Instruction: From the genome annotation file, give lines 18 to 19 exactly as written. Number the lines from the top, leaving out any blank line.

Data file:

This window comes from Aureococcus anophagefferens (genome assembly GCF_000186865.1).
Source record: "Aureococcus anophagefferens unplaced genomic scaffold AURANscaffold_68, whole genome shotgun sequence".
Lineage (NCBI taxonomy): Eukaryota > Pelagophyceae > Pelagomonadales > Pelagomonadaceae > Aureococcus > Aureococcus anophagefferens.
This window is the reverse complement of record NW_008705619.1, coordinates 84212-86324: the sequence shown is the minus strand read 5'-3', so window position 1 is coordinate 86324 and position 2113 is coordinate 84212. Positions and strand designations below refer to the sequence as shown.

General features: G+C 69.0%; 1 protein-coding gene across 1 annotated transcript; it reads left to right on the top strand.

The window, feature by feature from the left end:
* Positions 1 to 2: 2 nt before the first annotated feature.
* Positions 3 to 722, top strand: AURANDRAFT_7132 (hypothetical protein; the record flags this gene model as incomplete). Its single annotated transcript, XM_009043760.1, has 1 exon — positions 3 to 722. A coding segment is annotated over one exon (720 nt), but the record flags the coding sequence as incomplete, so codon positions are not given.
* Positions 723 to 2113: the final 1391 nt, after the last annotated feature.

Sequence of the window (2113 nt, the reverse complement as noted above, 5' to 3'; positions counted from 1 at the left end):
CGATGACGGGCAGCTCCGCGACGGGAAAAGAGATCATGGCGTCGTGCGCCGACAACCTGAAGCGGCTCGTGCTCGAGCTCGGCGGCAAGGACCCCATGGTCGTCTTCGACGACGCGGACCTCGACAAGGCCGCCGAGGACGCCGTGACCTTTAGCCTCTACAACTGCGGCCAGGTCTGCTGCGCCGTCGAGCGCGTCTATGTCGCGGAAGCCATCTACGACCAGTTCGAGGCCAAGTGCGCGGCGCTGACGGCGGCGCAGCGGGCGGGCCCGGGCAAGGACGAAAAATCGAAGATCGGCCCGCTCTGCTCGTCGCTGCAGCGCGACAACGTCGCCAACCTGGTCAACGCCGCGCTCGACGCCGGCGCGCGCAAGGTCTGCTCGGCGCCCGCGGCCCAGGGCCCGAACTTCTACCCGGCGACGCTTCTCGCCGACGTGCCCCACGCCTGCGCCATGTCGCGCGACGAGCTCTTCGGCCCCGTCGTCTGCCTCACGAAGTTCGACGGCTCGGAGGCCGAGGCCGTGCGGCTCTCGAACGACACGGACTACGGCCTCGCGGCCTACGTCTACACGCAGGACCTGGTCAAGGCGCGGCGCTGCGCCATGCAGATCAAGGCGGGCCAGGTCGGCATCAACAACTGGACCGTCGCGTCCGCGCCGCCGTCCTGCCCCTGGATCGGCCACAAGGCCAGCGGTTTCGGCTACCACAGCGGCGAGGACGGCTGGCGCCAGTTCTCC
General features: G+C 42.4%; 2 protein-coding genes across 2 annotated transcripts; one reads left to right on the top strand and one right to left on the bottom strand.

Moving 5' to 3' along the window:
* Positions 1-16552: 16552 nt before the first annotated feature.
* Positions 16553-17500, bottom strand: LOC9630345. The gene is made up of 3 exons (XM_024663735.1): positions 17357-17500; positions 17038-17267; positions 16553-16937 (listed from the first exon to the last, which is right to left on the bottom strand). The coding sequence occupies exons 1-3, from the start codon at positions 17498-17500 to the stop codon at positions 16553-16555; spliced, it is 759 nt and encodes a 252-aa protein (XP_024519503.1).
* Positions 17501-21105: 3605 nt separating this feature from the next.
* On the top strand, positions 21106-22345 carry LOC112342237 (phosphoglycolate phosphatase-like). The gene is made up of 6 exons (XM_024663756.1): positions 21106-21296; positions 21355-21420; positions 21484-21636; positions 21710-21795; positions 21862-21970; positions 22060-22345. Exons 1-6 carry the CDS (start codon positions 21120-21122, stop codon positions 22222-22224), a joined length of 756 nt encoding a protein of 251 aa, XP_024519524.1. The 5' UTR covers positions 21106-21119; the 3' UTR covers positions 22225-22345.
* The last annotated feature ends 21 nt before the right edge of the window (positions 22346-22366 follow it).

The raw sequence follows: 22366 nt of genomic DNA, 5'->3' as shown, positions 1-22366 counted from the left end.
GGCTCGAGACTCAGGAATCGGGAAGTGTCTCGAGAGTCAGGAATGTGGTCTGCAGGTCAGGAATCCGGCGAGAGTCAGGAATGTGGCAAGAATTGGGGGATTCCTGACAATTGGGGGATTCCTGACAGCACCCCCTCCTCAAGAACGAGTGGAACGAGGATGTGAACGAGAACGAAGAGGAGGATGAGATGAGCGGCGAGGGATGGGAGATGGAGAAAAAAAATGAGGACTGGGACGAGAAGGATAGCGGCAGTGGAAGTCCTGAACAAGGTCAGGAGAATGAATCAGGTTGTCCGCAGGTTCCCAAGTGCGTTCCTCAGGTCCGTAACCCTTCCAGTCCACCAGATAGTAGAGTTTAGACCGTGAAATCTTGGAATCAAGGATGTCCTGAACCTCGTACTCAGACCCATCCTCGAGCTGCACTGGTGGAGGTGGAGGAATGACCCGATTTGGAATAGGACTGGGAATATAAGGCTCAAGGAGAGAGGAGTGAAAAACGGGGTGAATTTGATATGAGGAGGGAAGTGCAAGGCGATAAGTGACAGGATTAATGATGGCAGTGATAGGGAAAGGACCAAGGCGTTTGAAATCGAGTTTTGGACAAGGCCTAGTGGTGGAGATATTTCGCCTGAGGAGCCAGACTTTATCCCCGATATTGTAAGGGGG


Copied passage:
* The last annotated feature ends 21 nt before the right edge of the window (positions 22346-22366 follow it).

The raw sequence follows: 22366 nt of genomic DNA, 5'->3' as shown, positions 1-22366 counted from the left end.